Diego Simeone will mark a decade at Atletico next year, something almost unheard of in modern management.
His tenure? Brimming with blood, sweat, tears and unsettling the hierarchy in Spanish football.
Simeone’s Atletico have always been renowned for collective cohesiveness rather than individual brilliance, overcoming a lack of creativity with a sheer desire to win at all costs.
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Not that they didn’t try to add a little more sauce pretty much every summer.
Seemingly every window Atletico unveiled ‘marquee’ signings with the hope of injecting some star quality to complement their outstanding defensive assets.
In the last four years they have poached the likes of Jackson Martinez (2015), Yannick Carrasco (2015), Nico Gaitan (2016), Vitolo (2017), Thomas Lemar (2018) and Joao Felix (2019).
And, like clockwork, every season, usually after a couple of months in, Simeone reverts back to his tried and trusted methods when the new signings have failed to click.
That’s just the way Atletico tick; those gritty 1-0 wins, those relentless Jan Oblak clean sheets.
Only this season is different.
On the surface it looks like a fairly typical Atletico season; they’re languishing down in fifth having scored just 22 goals in 21 La Liga games.
Their top scorer is Alvaro Morata with seven goals, with Angel Correa the next highest on just three.
Usually this wouldn’t be a problem for Simeone.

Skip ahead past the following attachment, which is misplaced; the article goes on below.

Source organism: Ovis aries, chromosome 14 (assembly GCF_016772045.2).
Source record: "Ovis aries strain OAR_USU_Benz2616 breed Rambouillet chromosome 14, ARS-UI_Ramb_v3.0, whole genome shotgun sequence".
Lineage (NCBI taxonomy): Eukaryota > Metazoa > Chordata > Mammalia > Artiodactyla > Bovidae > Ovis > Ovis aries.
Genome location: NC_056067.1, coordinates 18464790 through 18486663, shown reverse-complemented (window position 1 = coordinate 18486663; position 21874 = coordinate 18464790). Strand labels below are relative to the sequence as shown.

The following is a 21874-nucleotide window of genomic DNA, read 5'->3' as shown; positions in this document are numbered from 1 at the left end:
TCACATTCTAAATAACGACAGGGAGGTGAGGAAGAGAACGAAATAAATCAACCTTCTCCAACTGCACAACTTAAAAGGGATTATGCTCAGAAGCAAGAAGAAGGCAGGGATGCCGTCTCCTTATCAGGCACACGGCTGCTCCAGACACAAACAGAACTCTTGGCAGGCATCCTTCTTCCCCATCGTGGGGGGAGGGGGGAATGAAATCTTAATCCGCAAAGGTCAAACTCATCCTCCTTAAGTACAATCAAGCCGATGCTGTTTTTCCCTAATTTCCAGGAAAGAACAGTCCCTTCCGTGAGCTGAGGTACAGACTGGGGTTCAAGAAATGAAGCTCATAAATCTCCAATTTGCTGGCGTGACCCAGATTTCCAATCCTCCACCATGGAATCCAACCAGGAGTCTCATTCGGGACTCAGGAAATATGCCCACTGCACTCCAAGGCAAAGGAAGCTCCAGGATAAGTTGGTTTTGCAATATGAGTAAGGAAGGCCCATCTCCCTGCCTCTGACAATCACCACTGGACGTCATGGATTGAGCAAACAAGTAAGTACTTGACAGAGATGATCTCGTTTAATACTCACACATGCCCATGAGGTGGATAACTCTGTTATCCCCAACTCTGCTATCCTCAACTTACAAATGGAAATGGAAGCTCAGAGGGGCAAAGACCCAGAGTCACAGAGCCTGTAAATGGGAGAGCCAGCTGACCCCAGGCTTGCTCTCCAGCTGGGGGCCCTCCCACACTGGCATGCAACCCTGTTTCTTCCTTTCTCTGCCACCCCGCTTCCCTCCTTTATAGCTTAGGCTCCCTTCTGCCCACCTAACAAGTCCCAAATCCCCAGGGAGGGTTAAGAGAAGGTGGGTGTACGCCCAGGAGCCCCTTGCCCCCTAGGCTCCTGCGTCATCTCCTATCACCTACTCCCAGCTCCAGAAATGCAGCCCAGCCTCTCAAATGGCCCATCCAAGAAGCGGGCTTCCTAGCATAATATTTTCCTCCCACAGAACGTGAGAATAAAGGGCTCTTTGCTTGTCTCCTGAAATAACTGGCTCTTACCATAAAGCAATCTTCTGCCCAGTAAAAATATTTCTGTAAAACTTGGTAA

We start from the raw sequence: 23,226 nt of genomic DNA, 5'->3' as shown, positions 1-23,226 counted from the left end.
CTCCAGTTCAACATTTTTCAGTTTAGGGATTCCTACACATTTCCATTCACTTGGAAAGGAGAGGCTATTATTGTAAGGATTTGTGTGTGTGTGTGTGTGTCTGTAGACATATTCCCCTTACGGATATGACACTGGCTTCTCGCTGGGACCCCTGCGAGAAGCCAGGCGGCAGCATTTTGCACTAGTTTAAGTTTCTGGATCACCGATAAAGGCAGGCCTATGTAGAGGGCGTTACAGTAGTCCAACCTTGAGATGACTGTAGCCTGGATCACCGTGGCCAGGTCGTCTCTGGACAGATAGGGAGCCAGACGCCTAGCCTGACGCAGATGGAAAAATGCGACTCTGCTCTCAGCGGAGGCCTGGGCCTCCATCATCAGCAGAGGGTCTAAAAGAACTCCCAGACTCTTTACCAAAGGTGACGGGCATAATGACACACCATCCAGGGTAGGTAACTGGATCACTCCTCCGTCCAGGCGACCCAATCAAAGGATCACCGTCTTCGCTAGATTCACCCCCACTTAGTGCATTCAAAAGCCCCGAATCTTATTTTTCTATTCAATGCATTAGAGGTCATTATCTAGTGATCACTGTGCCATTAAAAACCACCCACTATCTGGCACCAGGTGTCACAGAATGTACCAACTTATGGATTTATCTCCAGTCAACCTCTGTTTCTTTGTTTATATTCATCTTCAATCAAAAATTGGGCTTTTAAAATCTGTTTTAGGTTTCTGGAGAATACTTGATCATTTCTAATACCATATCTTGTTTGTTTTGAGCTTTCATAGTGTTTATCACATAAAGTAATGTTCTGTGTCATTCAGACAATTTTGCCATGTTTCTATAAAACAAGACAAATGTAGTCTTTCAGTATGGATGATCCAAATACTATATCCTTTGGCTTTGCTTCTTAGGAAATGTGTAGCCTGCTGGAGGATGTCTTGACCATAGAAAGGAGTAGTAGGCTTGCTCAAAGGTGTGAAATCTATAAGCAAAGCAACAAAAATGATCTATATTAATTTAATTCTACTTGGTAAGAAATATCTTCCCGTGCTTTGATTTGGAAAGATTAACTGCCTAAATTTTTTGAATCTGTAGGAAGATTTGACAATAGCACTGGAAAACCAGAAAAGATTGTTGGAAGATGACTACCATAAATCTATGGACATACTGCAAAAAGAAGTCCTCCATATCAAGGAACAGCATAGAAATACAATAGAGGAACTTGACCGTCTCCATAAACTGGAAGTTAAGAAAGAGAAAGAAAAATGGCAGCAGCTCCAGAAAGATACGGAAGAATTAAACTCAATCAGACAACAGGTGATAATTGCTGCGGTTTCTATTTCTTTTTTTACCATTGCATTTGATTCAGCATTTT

He could call on his flag bearers – Diego Godin, Juanfran, Filipe Luis, Gabi and co. – to help drag them towards Champions League qualification comfortably.
The issue this season is the aforementioned quartet aren’t around anymore to galvanise their team-mates.
Their time had come, the end of a generation for Simeone’s foot soldiers who have left giant shoes to fill.
And their absence has been telling as Simeone desperately scratches around for Atletico’s identity.
They’ve scored more than two goals in a game just twice this season and haven’t won away from the Wanda Metropolitano in La Liga since the end of September.
Their last three results read as follows; a 2-0 defeat at Eibar, getting dumped out of the Copa del Rey by third tier Cultural Leonesa and a dire 0-0 home draw against 10-man Leganes.
Typically this wouldn’t be too much cause for concern, but this isn’t a typical Atletico side anymore.
Morata and Diego Costa are like a graveyard for ex-Chelsea strikers with neither showing any kind of goalscoring form.
Koke and Saul Niguez are still there but look weaker without Gabi barking instructions at them.
Simeone doesn’t seem to know his best centre-back pairing without the imperious Godin, with none of his current central defensive recruits playing more than 15 of their league games.
Joao Felix has been plagued by injuries while seemingly struggling with the weight of expectations after that eye-watering £120m fee.
Today they go to the Bernabeu looking to spark their season into life, 13 points adrift of their opponents and great rivals Real.
A damaging result there ahead of their Champions League double header with Liverpool and the grumbles from the stands may turn decidedly more sinister.
Simeone, when the time comes, would want to leave Atletico on a high after everything he’s achieved, but without his noble steeds by his side that looks more and more unlikely.